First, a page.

Decent article here from last year which very much covers this:

    http://www.guardian.co.uk/environment/2010/apr/16/police-cyclists-red-lights

  3. Rose Ades permalink
    24 August 2011 17:57

    I’d like to think that attitudes are changing and that there is now growing support for a campaign in London to raise public (ie cyclists and motorists) awareness of lawful and safe use (and the risks and penalties of misuse) of red lights, advance stop lines/zones and cycle lanes. It may be necessary to make some changes first to ensure that behaviours that are safe are lawful and that enforcement has a supporting role. Up til now it’s been impossible to assess the safety benefits at individual junctions with advance stop zones because the legal/regulatory context in the UK makes the ‘messaging’ convoluted and confusing, and the difficulties compounded by the politics of financing enforcement.

    London’s cycling super highways provide an opportunity to do this, as well as targeting resources where they’ll have an impact.

    Starting with the advance stop zones – How about launching a petition?
    good luck

  4. Gus permalink
    26 August 2011 17:41

    I’ve just cycled home from Hull, whilst stopped in an ASZ a police car pulled up along side of me, when I politely pointed out this was an offence I was threatened by the PCSO in the passenger seat. If this is the general attitude of out police forces what chance is there of the ordinary driver upholding the law and respecting ASZ’s?

    • blondwig permalink*
      26 August 2011 19:17

      Hi Gus

      Very sorry to hear about this. I’m sure your local police force has a complaints procedure for this kind of thing.

    • Amoeba permalink
      2 September 2011 10:15

      That’s just the time when a head mounted camcorder would have been ever so slightly useful.

  5. 3 September 2011 12:26

    Great post (as usual). One of the problems with Advanced Stop Zones is that they are a relatively new concept. ASZ’s did not exist the last time I *had* to look at the Highway Code, when I took my driving test 24 years ago. The same will apply to millions of motorists who probably don’t know the rules. I suspect the same goes for @Gus’ police car driver.

    Not an excuse of course – just an observation.

  6. blondwig permalink*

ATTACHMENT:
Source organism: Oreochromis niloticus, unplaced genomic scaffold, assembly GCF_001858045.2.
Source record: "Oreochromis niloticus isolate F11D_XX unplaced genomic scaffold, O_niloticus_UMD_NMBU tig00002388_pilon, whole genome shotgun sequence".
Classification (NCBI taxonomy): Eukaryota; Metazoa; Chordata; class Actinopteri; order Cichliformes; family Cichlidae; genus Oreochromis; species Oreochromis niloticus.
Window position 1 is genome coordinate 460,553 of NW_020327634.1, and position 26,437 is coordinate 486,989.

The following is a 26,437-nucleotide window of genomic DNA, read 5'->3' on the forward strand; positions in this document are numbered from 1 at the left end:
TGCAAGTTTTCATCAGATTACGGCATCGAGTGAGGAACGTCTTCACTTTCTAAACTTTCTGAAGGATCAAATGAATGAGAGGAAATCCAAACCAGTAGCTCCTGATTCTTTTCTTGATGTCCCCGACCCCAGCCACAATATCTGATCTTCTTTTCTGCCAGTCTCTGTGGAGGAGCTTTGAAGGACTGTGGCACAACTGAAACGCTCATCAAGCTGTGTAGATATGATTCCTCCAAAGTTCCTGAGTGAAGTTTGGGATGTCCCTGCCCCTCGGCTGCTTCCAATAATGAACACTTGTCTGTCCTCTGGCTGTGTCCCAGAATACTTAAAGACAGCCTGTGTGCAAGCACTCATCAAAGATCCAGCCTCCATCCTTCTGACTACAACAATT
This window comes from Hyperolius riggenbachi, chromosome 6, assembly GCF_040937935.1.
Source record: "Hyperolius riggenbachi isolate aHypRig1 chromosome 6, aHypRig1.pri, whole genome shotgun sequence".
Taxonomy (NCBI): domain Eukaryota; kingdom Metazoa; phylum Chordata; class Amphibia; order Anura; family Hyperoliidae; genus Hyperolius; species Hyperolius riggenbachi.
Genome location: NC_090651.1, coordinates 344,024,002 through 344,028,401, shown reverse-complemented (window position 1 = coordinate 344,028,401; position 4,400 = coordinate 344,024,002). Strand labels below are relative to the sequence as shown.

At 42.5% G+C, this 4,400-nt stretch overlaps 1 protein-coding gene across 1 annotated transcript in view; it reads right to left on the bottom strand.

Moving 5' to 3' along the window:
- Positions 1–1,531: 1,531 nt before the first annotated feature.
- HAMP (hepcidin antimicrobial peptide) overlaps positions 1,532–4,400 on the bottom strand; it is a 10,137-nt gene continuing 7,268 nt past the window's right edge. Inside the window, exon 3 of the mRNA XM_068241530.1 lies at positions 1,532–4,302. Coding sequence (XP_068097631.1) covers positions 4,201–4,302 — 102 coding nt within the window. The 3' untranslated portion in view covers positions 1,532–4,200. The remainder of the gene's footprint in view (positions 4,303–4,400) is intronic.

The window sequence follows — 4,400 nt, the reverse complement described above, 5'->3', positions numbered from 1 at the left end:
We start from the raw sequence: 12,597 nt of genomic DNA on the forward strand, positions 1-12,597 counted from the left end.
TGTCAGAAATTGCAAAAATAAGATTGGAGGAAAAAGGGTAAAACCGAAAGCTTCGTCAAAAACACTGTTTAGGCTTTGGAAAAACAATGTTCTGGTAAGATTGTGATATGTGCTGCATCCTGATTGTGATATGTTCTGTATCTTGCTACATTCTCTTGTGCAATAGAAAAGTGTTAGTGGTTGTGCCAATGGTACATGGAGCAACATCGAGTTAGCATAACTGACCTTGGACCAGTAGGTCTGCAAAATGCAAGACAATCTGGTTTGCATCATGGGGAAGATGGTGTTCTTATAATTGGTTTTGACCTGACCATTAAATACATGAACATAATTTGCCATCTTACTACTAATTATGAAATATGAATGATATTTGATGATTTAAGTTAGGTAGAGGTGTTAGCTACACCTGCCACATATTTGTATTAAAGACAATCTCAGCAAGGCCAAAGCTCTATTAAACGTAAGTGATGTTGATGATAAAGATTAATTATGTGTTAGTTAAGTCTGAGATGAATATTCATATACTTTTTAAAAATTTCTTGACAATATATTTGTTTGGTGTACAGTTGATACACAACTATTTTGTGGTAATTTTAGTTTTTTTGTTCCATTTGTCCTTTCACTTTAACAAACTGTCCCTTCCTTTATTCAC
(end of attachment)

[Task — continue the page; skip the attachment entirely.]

5 September 2011 16:11

    post updated on 5/9/11 to include information from Avon and Somerset Police

  7. Mark S permalink
    16 September 2011 11:51

    ASZ’s in London are normally filled with loads of other traffic asides from cyclists. Typically motorcyclist/scooter riders as they share our filtering advantage however I often find drivers who just plain stop at the forward most line or stop at the rear line then creep forward at about 0.1mph whilst the light is red! Maybe it is a technical problem with their cars and they just need to get the brakes tested ;-)

    Personally I’d prefer to see ASZ’s treated (in theory) the same way that yellow box junctions are: you don’t enter UNLESS you can get out the other side – if done properly it should avoid the problem with motorists being “stranded” in one when the lights go red. I can still remember being advised by my driving instructor to hang back if trying to cross traffic at traffic lights IF there are 2 cars in the junction already, otherwise depending on the junction layout you could block people wanting to turn from the other side or cause issues when the lights do change.

  8. Alun Gifford permalink
    19 September 2011 21:27

    I feel that ASZ’s are totally futile. As a few of the comments show they are totally ignored. And all and sundry will creep into them. I’ve been threatened before when highlighting this and have given up as I do not want to be sideswiped by a wound up motorist in a ton of metal. Like Mark S. I was also taught by my instructor not to progress into the junction until you were confident you could do so without bringing the place to a standstill. It does seem that the fines are disproportional. If the police are able to ticket a cyclist for jumping the lights can they not also stand at the ASZ and ticket drivers who enter? Probably a waste of police time though.

  9. Jon permalink
    21 September 2012 15:01

    I feel that the ASZs have a picture of a cycle in it for a reason. It should be for cycles and only cycles. If this were enforced then there wouldn’t be any need to fine cyclists with red light infringements because there would not be any reason for a cyclist to run a red light. Fining cyclists is not the way to ensure cycle safety. Full stop. If the police have acknowledged that they have the technology to place the traffic cameras at the front line of the ASZ then it’s a no-brainer. Do it. Everyone will be safer.

Trackbacks

  1. How can safety at advanced stop zones be improved for cyclists? | Joren Knibbe | Environment | guardian.co.uk